Valley of Rocks on the Exmoor Coast is a distinctive and well-visited location. In order to find a new perspective, I climbed Hollerday Hill from Lynton to look down into the valley from the east. In mid-afternoon the rock pinnacle was slightly backlit by low autumn sun, showing the warm colours and texture of the dead bracken around it. Meanwhile, the Bristol Channel beyond was swathed in sea fog, providing a pleasingly diffuse background. I cropped fairly tightly using a medium telephoto and waited until a car was in the foreground to show the scale of this striking feature. ...more

Landscape Photographer of the Year Competition - Commended Image


My image of one of last year's storms has been commended by the judges of the Landscape Photographer of the Year competition 2015. I made the image on 12 February 2014 at Porthcawl, to which I travelled for afternoon high tide after the Met Office forecast hurricane force 12 winds in the Bristol Channel. I selected my shooting position as a shelter well back from the most exposed end of the promenade. This enabled me to capture waves breaking around the lighthouse with my 400mm lens, compressing perspective. I chose to include people standing on the end of the promenade to give scale to this huge wave and add to the drama of the image. The picture is included in the Landscape Photographer of the Year 2015 book, published today. ...more

Venford Falls


Venford Falls is reached by a steep descent into a wooded valley, where the damp atmosphere creates a verdant setting of luxuriant mosses and ferns. ...more

Lunar Eclipse


The lunar eclipse of 28 September was the first for some years to be visible in England under clear skies. I made a sequence of images every ten minutes from 1.50am to 6.00am using my 400mm telephoto lens and then assembled a selection into a photomontage sequence. During totality, the moon was illuminated by sunlight refracted through the earth's atmosphere, turning it a beautiful copper red. The eclipsed moon is, however, only 1/1000th as bright as the directly illuminated full moon, so I adjusted the exposure during the eclipse from 1/250th second at ISO 100 to 1 second at ISO 3200. All images were taken at F/5.6. ...more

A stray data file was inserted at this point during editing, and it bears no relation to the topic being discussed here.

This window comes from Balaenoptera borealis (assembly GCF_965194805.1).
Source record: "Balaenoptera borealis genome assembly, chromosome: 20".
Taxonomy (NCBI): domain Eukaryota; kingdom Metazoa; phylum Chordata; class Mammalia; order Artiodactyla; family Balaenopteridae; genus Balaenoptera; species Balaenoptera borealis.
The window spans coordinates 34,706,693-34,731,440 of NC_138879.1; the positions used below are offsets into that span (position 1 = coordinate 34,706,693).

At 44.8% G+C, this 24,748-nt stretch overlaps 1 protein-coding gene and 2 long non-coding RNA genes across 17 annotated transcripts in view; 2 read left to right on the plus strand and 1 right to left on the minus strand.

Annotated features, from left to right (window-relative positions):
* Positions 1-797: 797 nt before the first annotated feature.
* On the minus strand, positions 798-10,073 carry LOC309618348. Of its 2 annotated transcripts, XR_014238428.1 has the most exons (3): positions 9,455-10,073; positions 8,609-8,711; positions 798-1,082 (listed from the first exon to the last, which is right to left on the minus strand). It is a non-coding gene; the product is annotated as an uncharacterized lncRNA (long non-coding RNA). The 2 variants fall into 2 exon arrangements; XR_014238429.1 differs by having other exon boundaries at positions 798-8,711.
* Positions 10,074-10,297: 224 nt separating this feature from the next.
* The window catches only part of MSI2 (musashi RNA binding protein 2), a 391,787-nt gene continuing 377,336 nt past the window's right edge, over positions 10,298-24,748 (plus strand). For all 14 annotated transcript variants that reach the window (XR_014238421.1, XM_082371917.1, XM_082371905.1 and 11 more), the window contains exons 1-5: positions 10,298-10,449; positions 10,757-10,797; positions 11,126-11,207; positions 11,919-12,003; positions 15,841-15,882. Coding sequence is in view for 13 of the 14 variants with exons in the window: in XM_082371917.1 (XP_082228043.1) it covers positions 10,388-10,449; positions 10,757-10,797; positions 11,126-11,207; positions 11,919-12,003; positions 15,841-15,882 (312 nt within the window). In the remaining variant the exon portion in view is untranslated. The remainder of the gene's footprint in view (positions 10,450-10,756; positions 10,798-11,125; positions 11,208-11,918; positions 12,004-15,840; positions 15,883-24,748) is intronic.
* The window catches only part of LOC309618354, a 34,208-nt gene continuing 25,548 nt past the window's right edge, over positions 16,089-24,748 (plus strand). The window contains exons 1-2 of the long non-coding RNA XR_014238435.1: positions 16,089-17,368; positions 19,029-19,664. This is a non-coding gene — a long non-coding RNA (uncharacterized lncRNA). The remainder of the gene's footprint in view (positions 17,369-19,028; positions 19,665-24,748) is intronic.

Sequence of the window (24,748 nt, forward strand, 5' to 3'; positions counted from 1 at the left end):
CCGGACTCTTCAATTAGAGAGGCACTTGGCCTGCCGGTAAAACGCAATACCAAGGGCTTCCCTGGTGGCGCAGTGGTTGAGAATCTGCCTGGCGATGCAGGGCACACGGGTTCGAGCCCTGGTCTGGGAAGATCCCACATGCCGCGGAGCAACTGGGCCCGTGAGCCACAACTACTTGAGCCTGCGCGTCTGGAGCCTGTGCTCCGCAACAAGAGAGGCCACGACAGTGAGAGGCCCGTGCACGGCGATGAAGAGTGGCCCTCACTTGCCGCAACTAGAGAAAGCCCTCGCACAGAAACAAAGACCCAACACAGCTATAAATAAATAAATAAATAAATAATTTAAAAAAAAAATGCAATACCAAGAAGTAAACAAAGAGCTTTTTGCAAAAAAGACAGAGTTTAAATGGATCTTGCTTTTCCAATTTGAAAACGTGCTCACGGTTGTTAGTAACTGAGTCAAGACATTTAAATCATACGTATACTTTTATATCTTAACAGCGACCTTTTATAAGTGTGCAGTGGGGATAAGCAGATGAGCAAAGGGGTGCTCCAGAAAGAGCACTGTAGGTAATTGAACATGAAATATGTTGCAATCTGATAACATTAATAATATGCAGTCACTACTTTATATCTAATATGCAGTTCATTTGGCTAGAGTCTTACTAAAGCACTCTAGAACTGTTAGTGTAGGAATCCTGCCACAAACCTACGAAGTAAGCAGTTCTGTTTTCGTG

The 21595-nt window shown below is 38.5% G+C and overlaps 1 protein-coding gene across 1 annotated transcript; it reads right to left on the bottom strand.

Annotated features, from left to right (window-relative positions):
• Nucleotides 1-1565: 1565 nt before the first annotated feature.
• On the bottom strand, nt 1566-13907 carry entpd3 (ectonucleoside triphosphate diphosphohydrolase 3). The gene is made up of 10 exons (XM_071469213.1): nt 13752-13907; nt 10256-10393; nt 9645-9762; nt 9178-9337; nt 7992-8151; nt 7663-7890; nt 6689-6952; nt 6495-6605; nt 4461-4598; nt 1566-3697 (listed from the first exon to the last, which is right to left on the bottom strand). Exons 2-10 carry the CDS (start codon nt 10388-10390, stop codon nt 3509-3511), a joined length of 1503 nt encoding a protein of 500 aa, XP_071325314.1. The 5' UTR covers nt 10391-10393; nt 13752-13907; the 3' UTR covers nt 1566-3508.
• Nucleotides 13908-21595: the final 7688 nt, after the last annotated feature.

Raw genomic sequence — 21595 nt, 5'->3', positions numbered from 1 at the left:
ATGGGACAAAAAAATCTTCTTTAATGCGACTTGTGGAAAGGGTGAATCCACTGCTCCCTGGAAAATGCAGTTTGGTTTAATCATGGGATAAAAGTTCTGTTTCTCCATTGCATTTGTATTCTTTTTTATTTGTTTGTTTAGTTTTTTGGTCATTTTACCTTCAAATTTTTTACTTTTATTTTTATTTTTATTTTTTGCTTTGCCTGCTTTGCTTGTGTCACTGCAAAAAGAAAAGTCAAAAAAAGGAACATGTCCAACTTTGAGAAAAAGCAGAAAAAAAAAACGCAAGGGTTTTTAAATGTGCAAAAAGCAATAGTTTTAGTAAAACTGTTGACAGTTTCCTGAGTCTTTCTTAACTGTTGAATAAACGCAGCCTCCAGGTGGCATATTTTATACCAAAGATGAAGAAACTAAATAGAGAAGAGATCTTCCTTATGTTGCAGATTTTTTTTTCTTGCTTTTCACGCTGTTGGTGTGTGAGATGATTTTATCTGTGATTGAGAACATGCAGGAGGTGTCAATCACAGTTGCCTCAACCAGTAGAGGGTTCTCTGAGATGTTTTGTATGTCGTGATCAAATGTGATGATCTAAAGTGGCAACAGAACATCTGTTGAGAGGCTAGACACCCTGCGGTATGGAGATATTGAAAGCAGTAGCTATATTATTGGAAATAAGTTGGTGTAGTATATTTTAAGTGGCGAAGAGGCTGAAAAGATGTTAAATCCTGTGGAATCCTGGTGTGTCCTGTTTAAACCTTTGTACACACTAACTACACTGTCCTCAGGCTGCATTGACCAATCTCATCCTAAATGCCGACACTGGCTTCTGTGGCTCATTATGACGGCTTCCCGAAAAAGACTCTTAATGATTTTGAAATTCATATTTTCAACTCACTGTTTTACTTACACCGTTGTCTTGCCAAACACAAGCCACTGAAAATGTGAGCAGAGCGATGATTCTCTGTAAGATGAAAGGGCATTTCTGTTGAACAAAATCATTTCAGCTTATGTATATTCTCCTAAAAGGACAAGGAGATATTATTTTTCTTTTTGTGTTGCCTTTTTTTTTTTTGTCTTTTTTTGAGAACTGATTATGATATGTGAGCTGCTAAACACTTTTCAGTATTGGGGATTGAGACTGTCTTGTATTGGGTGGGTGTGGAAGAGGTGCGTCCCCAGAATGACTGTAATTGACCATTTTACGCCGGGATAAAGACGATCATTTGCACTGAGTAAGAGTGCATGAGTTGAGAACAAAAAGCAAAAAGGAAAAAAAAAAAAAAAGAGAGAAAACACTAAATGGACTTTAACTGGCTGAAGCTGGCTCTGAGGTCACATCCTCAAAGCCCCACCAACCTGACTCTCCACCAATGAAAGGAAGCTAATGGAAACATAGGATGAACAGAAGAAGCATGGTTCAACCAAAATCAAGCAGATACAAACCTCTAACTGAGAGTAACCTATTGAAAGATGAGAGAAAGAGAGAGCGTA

Tavy Cleave


This image was made in Tavy Cleave using a ten stop neutral density filter to give a shutter speed of 0.8 seconds, pleasingly blurring the flow of water to create lead the eye from the foreground through the image to the waterfall framed by rocks and the hillside beyond, dotted with flowering gorse and heather. I waited until clouds was in just the right place to complete the composition. ...more

Milky Way


Namibia's dry air and exceptionally dark skies are excellent for astrophotography. I created this image by stitching together ten overlapping frames, each exposed for 20 seconds at F/2 and ISO 3200. My selected location was the Mesosaurus Fossil Site north-west of Keetsmanshoop. During an earlier daylight visit, I identified the potential of dolerite rock columns and quiver trees to form interesting silhouettes, making a strong foreground for this late night panorama. The image includes the brightest part of the Milky Way, within which lies the centre of our galaxy. To the left can be seen two satellite galaxies, the Large and Small Magellenic Clouds, which are never visible from Europe. ...more

Dead Vlei


This vlei or pan in the Namib desert has been cut off by a migrating sand dune from floods that used to be brought by the Tsauchab River. Deprived of water, the acacia trees that once grew here died, their skeletal remains preserved by the dry desert air. As the sun rises over the dunes that now encircle the pan, the cadaverous dead trees are thrown into stark relief against golden sand. For more desert images, visit my key [677691] doesn't existNambia Gallery. ...more



We waited by Jakkalswater in Namibia's Etosha National Park all afternoon. Early on, springbok, gemsbok, eland, wildebeest, zebra and ostrich were drinking at the waterhole. In mid afternoon, a lioness arrived and they all retreated to a safe distance. As the afternoon wore on, 32 giraffes arrived and formed a well-mannered queue. Giraffes are generally safe from lions but when drinking they must bend down, making them vulnerable to predation. Obviously thirsty, none of them dared to drink whilst the lion remained in occupation of the waterhole. Eventually a herd of 12 elephants appeared, sending the lioness running. The elephants stayed for nearly an hour, drinking, bathing and wallowing, after which it was finally the turn of the giraffes. I framed tightly to emphasise how this most elegant animal is forced to adopt an ungainly posture in order to quench its thirst. ...more